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CHAPTER THE TWELFTH
ANN VERONICA PUTS THINGS IN ORDER
Ann Veronica made a strenuous attempt to carry out her good resolutions.
She meditated long and carefully upon her letter to her father before
she wrote it, and gravely and deliberately again before she despatched
"MY DEAR FATHER," she wrote,--"I have been thinking hard about
everything since I was sent to this prison. All these experiences have
taught me a great deal about life and realities. I see that compromise
is more necessary to life than I ignorantly supposed it to be, and I
have been trying to get Lord Morley's book on that subject, but it does
not appear to be available in the prison library, and the chaplain seems
to regard him as an undesirable writer."
At this point she had perceived that she was drifting from her subject.
"I must read him when I come out. But I see very clearly that as things
are a daughter is necessarily dependent on her father and bound while
she is in that position to live harmoniously with his ideals."
"Bit starchy," said Ann Veronica, and altered the key abruptly. Her
concluding paragraph was, on the whole, perhaps, hardly starchy enough.
"Really, daddy, I am sorry for all I have done to put you out. May I
come home and try to be a better daughter to you?
Her aunt came to meet her outside Canongate, and, being a little
confused between what was official and what was merely a rebellious
slight upon our national justice, found herself involved in a triumphal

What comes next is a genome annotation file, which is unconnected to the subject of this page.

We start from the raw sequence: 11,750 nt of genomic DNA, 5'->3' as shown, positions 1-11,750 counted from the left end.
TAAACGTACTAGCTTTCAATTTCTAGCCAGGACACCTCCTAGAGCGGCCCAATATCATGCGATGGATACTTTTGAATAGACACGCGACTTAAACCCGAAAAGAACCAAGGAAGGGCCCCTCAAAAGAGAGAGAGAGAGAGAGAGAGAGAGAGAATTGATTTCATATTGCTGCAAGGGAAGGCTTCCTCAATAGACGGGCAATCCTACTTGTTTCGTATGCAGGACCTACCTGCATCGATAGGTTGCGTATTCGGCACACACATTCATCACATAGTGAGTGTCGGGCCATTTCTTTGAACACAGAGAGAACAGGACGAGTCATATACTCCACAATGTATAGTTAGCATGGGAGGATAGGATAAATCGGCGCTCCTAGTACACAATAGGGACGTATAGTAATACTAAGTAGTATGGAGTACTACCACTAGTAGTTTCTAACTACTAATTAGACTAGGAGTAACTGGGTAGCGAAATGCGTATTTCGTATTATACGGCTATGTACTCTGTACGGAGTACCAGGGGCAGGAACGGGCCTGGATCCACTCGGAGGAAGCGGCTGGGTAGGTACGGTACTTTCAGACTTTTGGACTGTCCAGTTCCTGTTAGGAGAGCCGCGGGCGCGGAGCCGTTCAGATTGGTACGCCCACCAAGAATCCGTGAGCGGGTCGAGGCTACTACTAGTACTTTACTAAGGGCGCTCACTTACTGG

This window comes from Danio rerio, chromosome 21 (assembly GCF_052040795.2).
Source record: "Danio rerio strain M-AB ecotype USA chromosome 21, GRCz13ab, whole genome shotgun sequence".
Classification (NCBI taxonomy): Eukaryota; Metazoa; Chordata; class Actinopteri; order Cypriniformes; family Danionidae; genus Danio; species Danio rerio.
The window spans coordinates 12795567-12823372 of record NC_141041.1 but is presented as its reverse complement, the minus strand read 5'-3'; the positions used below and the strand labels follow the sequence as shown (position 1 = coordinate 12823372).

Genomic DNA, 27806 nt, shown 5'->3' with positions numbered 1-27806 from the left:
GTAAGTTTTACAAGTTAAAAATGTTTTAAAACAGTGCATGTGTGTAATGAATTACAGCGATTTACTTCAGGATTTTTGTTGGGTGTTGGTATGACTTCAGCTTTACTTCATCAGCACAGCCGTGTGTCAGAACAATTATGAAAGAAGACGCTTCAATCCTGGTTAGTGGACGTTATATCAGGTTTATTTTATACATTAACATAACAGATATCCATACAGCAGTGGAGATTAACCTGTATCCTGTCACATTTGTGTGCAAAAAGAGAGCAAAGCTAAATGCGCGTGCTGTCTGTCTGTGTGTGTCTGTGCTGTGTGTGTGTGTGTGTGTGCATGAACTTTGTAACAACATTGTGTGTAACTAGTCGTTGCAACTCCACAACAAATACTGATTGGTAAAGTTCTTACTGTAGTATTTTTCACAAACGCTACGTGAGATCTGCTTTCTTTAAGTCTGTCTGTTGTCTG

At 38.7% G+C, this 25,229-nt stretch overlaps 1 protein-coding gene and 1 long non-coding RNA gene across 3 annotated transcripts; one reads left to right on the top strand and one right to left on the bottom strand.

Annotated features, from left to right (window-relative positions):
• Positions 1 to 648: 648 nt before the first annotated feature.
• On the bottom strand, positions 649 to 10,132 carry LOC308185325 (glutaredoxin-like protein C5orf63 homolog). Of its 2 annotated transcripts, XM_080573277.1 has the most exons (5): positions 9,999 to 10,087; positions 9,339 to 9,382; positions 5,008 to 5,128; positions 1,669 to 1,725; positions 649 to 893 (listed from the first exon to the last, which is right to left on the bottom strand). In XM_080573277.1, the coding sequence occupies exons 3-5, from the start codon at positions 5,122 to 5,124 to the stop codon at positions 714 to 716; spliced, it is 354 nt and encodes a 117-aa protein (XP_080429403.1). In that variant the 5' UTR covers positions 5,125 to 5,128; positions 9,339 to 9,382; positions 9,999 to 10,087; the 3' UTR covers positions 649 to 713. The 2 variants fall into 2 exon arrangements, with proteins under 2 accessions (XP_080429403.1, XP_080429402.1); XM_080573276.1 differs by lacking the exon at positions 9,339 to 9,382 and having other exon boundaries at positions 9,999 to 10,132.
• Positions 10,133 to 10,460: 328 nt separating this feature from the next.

procession to the Vindicator Vegetarian Restaurant, and was specifically
and personally cheered by a small, shabby crowd outside that rendezvous.
They decided quite audibly, "She's an Old Dear, anyhow. Voting wouldn't
do no 'arm to 'er." She was on the very verge of a vegetarian meal
before she recovered her head again. Obeying some fine instinct, she had
come to the prison in a dark veil, but she had pushed this up to kiss
Ann Veronica and never drawn it down again. Eggs were procured for her,
and she sat out the subsequent emotions and eloquence with the dignity
becoming an injured lady of good family. The quiet encounter and
home-coming Ann Veronica and she had contemplated was entirely
disorganized by this misadventure; there were no adequate explanations,
and after they had settled things at Ann Veronica's lodgings, they
reached home in the early afternoon estranged and depressed, with
headaches and the trumpet voice of the indomitable Kitty Brett still
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